1921
image of Enteric Fever and Related Contextual Factors in Bangladesh
  • ISSN: 0002-9637
  • E-ISSN: 1476-1645

Abstract

Enteric fever remains a major public health problem in the developing world. With the emergence of antimicrobial resistance, disease prevention is becoming essential. There is evidence that improvement of contextual factors, such as socioeconomic development and water supply and sanitation, reduce the burden of this disease. However, such positive results are not universal. This study describes enteric fever trends in Bangladesh along with these factors’ progress between 1990 and 2014. Retrospective enteric fever data were collected from Dhaka Shishu (children) Hospital (DSH), Shishu Shasthya Foundation Hospital (SSFH), International Center for Diarrheal Disease Research, Bangladesh, and Popular Diagnostic Center (PDC). Contextual factors data were gathered from relevant organizations and their websites and plotted against time to see trends. During 2001–2014, data for a total of 131,449 blood cultures were available at DSH, SSFH, and PDC. Of those, 7,100 (isolation rate 5.4%) yielded either serovar Typhi or serovar Paratyphi growth without visible change in isolation rate trends. Contextual factors data were reported from 1990 to 2014. There were significant developments for sanitation facilities, drinking water supply, female literacy, and reduction in poverty head count ratio. During this time period, population density also increased significantly. Despite improvements in these contextual factors in Bangladesh, the enteric fever trend seems steady, possibly because of high population density and unplanned development of water supply and sewerage system. Although proper development of these two factors is important, immunization with an effective vaccine is instrumental to prevent this disease immediately in endemic countries such as Bangladesh, specifically to overcome the challenge of emerging resistance to available antibiotics.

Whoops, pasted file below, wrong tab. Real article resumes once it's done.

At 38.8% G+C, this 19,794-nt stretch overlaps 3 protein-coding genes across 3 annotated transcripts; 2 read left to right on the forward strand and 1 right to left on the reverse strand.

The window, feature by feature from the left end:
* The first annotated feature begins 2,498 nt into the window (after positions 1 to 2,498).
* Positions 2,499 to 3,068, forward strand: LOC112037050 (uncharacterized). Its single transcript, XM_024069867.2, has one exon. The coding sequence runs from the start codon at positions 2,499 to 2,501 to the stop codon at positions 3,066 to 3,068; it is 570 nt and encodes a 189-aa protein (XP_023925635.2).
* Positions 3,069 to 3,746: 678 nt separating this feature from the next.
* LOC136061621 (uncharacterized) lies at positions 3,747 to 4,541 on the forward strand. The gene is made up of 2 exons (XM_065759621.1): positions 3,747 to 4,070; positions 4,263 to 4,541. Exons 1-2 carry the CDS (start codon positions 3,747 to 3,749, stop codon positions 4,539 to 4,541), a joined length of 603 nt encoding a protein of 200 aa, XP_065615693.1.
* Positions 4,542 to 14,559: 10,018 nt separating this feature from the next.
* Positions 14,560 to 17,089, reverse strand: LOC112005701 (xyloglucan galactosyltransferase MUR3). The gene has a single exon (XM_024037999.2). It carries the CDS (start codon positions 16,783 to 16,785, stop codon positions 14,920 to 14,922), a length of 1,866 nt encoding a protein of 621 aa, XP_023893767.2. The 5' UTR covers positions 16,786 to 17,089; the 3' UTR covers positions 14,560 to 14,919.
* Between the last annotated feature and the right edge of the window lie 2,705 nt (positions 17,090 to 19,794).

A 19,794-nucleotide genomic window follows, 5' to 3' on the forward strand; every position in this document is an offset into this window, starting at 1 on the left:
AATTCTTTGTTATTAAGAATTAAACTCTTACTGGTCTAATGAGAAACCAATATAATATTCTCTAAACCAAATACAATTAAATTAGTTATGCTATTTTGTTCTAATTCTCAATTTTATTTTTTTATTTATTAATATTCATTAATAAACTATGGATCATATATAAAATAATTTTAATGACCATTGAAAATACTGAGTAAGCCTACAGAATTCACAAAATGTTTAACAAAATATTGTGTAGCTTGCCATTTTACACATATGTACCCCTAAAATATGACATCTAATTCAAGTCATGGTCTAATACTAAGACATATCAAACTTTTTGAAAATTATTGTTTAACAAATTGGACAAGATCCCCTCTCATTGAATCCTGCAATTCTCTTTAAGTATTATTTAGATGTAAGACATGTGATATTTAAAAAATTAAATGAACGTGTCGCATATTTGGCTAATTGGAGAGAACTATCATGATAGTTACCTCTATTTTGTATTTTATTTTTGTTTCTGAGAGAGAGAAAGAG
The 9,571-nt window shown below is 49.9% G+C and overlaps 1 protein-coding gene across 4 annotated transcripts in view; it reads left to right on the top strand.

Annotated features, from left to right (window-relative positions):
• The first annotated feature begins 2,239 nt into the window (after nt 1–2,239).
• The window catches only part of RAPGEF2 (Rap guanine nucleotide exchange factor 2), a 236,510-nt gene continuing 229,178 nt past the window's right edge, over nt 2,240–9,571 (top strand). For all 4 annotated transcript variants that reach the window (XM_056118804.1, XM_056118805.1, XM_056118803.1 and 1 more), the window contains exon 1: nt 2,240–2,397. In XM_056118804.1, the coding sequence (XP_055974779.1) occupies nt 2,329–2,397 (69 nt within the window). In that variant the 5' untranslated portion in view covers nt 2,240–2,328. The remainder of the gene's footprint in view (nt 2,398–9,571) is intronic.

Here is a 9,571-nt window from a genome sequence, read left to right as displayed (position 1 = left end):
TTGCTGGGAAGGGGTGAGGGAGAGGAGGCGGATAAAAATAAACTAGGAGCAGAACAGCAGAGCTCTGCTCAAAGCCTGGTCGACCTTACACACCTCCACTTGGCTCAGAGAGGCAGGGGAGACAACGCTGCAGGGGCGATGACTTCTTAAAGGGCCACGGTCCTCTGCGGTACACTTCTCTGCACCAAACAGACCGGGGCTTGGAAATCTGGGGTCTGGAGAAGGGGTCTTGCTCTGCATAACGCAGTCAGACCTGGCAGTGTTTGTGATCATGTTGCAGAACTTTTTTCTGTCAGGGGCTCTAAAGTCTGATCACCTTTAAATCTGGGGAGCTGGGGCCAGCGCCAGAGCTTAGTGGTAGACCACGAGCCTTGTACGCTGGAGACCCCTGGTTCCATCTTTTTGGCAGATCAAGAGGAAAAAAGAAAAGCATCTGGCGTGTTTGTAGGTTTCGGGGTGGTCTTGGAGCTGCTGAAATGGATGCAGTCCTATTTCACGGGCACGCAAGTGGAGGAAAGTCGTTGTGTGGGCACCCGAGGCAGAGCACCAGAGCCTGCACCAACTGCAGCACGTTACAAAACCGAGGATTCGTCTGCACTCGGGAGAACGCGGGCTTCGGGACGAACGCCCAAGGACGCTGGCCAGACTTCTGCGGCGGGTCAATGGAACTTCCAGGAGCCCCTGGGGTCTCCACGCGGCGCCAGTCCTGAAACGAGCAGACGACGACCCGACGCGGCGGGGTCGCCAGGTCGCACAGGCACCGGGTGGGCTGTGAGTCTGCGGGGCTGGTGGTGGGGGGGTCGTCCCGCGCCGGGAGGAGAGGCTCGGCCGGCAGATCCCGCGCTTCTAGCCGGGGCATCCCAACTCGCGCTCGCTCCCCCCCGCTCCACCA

[open-access] This is an open-access article distributed under the terms of the Creative Commons Attribution License, which permits unrestricted use, distribution, and reproduction in any medium, provided the original author and source are credited.

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/content/journals/10.4269/ajtmh.18-0106
2018-07-25
2018-08-15
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http://instance.metastore.ingenta.com/content/journals/10.4269/ajtmh.18-0106
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  • Published online : 25 Jul 2018
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